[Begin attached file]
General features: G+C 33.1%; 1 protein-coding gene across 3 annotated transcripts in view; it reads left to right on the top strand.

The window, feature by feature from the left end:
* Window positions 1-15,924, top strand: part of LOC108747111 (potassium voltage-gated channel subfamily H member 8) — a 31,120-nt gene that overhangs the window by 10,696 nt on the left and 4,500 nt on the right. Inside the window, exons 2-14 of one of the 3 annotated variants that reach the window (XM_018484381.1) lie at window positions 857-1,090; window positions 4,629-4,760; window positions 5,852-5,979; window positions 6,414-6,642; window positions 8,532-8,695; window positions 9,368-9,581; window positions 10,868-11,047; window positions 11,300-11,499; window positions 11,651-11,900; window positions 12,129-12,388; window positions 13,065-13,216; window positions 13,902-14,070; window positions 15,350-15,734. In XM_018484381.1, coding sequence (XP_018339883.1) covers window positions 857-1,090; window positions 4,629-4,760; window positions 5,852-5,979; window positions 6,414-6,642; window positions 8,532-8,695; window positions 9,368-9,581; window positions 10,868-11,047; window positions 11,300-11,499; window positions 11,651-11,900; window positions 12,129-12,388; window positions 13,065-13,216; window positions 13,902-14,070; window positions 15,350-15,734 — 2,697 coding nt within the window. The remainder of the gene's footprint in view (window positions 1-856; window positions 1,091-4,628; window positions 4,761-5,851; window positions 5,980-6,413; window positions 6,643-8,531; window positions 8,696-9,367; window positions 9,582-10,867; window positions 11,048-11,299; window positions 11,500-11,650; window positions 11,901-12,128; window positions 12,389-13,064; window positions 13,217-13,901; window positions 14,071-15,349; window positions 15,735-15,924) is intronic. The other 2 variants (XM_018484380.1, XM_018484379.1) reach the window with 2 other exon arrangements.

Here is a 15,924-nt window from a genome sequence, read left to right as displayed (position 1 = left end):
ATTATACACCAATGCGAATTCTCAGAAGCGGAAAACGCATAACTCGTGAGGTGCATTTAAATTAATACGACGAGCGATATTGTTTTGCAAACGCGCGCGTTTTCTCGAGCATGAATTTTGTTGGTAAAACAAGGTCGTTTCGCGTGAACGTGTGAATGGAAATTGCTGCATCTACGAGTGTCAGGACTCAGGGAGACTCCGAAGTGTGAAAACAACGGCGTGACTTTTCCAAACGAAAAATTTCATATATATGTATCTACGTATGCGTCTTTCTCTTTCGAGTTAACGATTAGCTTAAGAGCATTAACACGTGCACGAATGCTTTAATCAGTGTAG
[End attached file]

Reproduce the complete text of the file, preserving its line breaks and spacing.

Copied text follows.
General features: G+C 33.1%; 1 protein-coding gene across 3 annotated transcripts in view; it reads left to right on the top strand.

The window, feature by feature from the left end:
* Window positions 1-15,924, top strand: part of LOC108747111 (potassium voltage-gated channel subfamily H member 8) — a 31,120-nt gene that overhangs the window by 10,696 nt on the left and 4,500 nt on the right. Inside the window, exons 2-14 of one of the 3 annotated variants that reach the window (XM_018484381.1) lie at window positions 857-1,090; window positions 4,629-4,760; window positions 5,852-5,979; window positions 6,414-6,642; window positions 8,532-8,695; window positions 9,368-9,581; window positions 10,868-11,047; window positions 11,300-11,499; window positions 11,651-11,900; window positions 12,129-12,388; window positions 13,065-13,216; window positions 13,902-14,070; window positions 15,350-15,734. In XM_018484381.1, coding sequence (XP_018339883.1) covers window positions 857-1,090; window positions 4,629-4,760; window positions 5,852-5,979; window positions 6,414-6,642; window positions 8,532-8,695; window positions 9,368-9,581; window positions 10,868-11,047; window positions 11,300-11,499; window positions 11,651-11,900; window positions 12,129-12,388; window positions 13,065-13,216; window positions 13,902-14,070; window positions 15,350-15,734 — 2,697 coding nt within the window. The remainder of the gene's footprint in view (window positions 1-856; window positions 1,091-4,628; window positions 4,761-5,851; window positions 5,980-6,413; window positions 6,643-8,531; window positions 8,696-9,367; window positions 9,582-10,867; window positions 11,048-11,299; window positions 11,500-11,650; window positions 11,901-12,128; window positions 12,389-13,064; window positions 13,217-13,901; window positions 14,071-15,349; window positions 15,735-15,924) is intronic. The other 2 variants (XM_018484380.1, XM_018484379.1) reach the window with 2 other exon arrangements.

Here is a 15,924-nt window from a genome sequence, read left to right as displayed (position 1 = left end):
ATTATACACCAATGCGAATTCTCAGAAGCGGAAAACGCATAACTCGTGAGGTGCATTTAAATTAATACGACGAGCGATATTGTTTTGCAAACGCGCGCGTTTTCTCGAGCATGAATTTTGTTGGTAAAACAAGGTCGTTTCGCGTGAACGTGTGAATGGAAATTGCTGCATCTACGAGTGTCAGGACTCAGGGAGACTCCGAAGTGTGAAAACAACGGCGTGACTTTTCCAAACGAAAAATTTCATATATATGTATCTACGTATGCGTCTTTCTCTTTCGAGTTAACGATTAGCTTAAGAGCATTAACACGTGCACGAATGCTTTAATCAGTGTAG